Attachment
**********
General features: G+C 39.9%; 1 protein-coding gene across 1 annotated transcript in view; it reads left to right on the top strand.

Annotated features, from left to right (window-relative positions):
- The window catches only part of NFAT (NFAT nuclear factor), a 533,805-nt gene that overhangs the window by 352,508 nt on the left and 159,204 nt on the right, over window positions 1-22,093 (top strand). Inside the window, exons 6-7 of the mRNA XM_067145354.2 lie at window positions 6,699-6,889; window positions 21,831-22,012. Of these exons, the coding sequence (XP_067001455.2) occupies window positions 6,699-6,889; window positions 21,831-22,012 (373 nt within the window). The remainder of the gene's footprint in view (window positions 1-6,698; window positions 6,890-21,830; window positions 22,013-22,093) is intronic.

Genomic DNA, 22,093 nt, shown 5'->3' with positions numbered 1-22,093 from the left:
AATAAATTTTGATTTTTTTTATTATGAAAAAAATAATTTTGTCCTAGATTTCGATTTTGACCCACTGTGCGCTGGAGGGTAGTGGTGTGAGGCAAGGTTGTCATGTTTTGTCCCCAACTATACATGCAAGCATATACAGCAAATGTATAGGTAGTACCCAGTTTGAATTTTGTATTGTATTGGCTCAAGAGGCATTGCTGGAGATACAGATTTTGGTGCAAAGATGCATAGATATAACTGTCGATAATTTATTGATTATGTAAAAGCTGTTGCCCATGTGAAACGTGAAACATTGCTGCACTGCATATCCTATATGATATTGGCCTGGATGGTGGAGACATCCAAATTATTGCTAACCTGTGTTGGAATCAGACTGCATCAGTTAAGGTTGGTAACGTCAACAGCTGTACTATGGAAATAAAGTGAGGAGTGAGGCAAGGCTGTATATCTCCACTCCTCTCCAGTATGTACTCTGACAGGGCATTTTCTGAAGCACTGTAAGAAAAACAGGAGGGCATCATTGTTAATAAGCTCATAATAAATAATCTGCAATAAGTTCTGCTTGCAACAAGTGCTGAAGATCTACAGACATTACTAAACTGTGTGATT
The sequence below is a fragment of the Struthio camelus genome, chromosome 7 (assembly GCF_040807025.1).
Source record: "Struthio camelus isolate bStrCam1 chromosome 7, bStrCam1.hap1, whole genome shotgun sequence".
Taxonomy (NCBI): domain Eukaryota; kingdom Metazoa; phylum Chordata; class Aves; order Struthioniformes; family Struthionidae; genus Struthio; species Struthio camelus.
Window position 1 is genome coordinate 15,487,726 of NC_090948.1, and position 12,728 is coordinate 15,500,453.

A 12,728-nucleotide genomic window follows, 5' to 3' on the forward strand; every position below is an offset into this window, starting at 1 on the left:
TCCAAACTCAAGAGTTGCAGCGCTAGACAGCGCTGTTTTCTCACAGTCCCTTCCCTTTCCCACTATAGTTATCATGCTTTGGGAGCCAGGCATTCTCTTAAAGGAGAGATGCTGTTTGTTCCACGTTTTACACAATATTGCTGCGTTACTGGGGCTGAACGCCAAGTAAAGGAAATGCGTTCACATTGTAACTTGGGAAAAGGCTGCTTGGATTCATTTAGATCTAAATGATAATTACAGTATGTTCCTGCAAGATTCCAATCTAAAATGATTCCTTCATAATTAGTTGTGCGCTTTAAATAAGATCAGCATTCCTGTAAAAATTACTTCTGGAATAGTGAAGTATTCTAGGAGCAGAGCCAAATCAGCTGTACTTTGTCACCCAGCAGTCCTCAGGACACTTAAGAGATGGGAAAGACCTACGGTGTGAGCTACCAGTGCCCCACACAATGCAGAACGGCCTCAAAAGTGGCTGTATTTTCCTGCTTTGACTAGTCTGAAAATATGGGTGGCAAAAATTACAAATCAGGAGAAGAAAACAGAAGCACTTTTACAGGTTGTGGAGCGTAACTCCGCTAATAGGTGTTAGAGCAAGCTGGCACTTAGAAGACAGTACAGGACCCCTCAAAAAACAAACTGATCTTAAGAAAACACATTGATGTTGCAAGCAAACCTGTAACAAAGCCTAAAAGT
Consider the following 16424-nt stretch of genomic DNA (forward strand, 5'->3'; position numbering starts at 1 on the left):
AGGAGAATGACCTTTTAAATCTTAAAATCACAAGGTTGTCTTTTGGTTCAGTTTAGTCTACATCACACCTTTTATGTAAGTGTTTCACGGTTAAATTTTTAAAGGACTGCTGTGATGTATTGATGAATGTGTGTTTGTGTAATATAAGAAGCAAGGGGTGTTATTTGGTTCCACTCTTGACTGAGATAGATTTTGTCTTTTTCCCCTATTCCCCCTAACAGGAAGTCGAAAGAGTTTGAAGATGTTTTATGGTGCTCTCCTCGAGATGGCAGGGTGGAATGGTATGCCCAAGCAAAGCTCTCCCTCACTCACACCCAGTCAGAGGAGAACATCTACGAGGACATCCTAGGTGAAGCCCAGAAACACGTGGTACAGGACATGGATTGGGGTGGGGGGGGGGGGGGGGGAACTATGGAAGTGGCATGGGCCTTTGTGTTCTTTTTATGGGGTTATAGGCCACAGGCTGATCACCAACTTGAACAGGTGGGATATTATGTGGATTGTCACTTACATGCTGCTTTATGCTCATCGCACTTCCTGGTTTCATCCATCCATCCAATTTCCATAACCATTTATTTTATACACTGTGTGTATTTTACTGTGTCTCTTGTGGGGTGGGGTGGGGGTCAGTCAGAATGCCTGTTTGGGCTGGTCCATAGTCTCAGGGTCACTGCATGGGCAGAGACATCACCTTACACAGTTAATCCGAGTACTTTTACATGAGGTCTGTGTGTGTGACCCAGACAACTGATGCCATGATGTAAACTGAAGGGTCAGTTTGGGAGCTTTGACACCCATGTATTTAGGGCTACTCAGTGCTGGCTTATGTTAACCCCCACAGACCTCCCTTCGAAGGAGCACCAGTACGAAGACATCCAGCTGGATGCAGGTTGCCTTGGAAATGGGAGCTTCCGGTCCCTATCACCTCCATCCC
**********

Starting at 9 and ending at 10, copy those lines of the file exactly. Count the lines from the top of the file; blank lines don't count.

Window position 1 is genome coordinate 15,487,726 of NC_090948.1, and position 12,728 is coordinate 15,500,453.

A 12,728-nucleotide genomic window follows, 5' to 3' on the forward strand; every position below is an offset into this window, starting at 1 on the left: